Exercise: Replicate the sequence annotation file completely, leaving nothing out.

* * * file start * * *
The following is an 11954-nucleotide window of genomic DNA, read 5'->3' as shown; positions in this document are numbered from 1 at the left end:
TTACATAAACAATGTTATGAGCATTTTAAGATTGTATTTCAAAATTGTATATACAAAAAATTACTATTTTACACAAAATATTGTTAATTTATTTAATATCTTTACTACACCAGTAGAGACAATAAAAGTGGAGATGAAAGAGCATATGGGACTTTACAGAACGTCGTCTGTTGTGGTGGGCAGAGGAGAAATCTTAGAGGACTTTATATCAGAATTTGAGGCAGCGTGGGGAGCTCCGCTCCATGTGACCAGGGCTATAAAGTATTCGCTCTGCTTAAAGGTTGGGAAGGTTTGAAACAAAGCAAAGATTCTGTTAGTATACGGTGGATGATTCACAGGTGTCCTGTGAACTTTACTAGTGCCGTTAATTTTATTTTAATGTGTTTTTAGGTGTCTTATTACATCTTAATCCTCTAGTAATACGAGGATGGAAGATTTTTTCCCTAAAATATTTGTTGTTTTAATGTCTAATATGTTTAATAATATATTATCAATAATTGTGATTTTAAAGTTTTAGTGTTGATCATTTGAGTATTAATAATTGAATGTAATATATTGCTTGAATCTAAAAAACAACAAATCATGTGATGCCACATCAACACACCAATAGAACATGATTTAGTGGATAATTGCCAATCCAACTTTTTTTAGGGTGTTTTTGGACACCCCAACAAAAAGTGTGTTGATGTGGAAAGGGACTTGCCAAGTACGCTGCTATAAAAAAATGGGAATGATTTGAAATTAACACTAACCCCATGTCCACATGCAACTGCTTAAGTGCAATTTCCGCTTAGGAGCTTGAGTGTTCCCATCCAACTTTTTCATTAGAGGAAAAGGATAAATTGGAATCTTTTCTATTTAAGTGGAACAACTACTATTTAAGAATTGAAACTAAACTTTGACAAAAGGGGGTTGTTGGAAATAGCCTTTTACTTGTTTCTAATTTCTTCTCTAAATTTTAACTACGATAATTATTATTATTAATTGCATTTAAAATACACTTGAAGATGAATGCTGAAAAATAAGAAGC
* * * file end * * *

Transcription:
The following is an 11954-nucleotide window of genomic DNA, read 5'->3' as shown; positions in this document are numbered from 1 at the left end:
TTACATAAACAATGTTATGAGCATTTTAAGATTGTATTTCAAAATTGTATATACAAAAAATTACTATTTTACACAAAATATTGTTAATTTATTTAATATCTTTACTACACCAGTAGAGACAATAAAAGTGGAGATGAAAGAGCATATGGGACTTTACAGAACGTCGTCTGTTGTGGTGGGCAGAGGAGAAATCTTAGAGGACTTTATATCAGAATTTGAGGCAGCGTGGGGAGCTCCGCTCCATGTGACCAGGGCTATAAAGTATTCGCTCTGCTTAAAGGTTGGGAAGGTTTGAAACAAAGCAAAGATTCTGTTAGTATACGGTGGATGATTCACAGGTGTCCTGTGAACTTTACTAGTGCCGTTAATTTTATTTTAATGTGTTTTTAGGTGTCTTATTACATCTTAATCCTCTAGTAATACGAGGATGGAAGATTTTTTCCCTAAAATATTTGTTGTTTTAATGTCTAATATGTTTAATAATATATTATCAATAATTGTGATTTTAAAGTTTTAGTGTTGATCATTTGAGTATTAATAATTGAATGTAATATATTGCTTGAATCTAAAAAACAACAAATCATGTGATGCCACATCAACACACCAATAGAACATGATTTAGTGGATAATTGCCAATCCAACTTTTTTTAGGGTGTTTTTGGACACCCCAACAAAAAGTGTGTTGATGTGGAAAGGGACTTGCCAAGTACGCTGCTATAAAAAAATGGGAATGATTTGAAATTAACACTAACCCCATGTCCACATGCAACTGCTTAAGTGCAATTTCCGCTTAGGAGCTTGAGTGTTCCCATCCAACTTTTTCATTAGAGGAAAAGGATAAATTGGAATCTTTTCTATTTAAGTGGAACAACTACTATTTAAGAATTGAAACTAAACTTTGACAAAAGGGGGTTGTTGGAAATAGCCTTTTACTTGTTTCTAATTTCTTCTCTAAATTTTAACTACGATAATTATTATTATTAATTGCATTTAAAATACACTTGAAGATGAATGCTGAAAAATAAGAAGC